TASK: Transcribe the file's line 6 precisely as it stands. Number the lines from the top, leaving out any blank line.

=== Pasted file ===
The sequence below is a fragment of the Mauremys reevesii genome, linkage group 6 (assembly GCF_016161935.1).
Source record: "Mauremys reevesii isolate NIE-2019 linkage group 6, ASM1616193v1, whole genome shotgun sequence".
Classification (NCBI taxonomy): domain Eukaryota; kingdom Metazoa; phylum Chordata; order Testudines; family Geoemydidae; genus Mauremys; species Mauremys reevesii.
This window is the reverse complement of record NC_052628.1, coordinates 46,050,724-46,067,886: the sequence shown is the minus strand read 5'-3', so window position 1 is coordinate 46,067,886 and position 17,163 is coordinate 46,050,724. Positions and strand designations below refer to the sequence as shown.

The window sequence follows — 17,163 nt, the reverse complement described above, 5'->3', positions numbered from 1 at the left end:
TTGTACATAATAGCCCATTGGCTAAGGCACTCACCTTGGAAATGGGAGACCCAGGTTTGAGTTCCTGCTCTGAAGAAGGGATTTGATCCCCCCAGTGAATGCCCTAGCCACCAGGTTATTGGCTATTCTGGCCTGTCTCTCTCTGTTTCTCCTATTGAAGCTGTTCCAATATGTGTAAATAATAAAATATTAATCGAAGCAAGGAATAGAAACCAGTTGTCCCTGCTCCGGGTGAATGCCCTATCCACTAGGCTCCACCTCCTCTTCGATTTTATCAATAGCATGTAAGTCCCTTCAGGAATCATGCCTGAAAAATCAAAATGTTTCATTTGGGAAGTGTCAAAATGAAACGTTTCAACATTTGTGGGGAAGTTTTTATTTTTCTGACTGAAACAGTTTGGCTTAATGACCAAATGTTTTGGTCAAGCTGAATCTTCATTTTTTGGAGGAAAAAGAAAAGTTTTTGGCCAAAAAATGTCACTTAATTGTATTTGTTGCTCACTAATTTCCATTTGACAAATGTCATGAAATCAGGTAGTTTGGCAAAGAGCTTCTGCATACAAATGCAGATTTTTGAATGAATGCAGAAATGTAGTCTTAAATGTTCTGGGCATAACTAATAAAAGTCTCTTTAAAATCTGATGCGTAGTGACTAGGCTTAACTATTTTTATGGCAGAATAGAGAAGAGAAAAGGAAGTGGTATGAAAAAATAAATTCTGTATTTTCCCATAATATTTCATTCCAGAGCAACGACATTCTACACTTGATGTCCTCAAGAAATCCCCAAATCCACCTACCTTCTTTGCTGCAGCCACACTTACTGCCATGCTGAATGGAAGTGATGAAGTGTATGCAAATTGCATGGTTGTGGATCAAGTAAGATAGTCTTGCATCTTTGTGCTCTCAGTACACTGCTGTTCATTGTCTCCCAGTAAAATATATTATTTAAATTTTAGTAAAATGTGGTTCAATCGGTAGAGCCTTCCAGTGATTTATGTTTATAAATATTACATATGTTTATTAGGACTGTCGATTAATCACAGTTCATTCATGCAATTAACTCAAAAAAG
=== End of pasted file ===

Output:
TTGTACATAATAGCCCATTGGCTAAGGCACTCACCTTGGAAATGGGAGACCCAGGTTTGAGTTCCTGCTCTGAAGAAGGGATTTGATCCCCCCAGTGAATGCCCTAGCCACCAGGTTATTGGCTATTCTGGCCTGTCTCTCTCTGTTTCTCCTATTGAAGCTGTTCCAATATGTGTAAATAATAAAATATTAATCGAAGCAAGGAATAGAAACCAGTTGTCCCTGCTCCGGGTGAATGCCCTATCCACTAGGCTCCACCTCCTCTTCGATTTTATCAATAGCATGTAAGTCCCTTCAGGAATCATGCCTGAAAAATCAAAATGTTTCATTTGGGAAGTGTCAAAATGAAACGTTTCAACATTTGTGGGGAAGTTTTTATTTTTCTGACTGAAACAGTTTGGCTTAATGACCAAATGTTTTGGTCAAGCTGAATCTTCATTTTTTGGAGGAAAAAGAAAAGTTTTTGGCCAAAAAATGTCACTTAATTGTATTTGTTGCTCACTAATTTCCATTTGACAAATGTCATGAAATCAGGTAGTTTGGCAAAGAGCTTCTGCATACAAATGCAGATTTTTGAATGAATGCAGAAATGTAGTCTTAAATGTTCTGGGCATAACTAATAAAAGTCTCTTTAAAATCTGATGCGTAGTGACTAGGCTTAACTATTTTTATGGCAGAATAGAGAAGAGAAAAGGAAGTGGTATGAAAAAATAAATTCTGTATTTTCCCATAATATTTCATTCCAGAGCAACGACATTCTACACTTGATGTCCTCAAGAAATCCCCAAATCCACCTACCTTCTTTGCTGCAGCCACACTTACTGCCATGCTGAATGGAAGTGATGAAGTGTATGCAAATTGCATGGTTGTGGATCAAGTAAGATAGTCTTGCATCTTTGTGCTCTCAGTACACTGCTGTTCATTGTCTCCCAGTAAAATATATTATTTAAATTTTAGTAAAATGTGGTTCAATCGGTAGAGCCTTCCAGTGATTTATGTTTATAAATATTACATATGTTTATTAGGACTGTCGATTAATCACAGTTCATTCATGCAATTAACTCAAAAAAG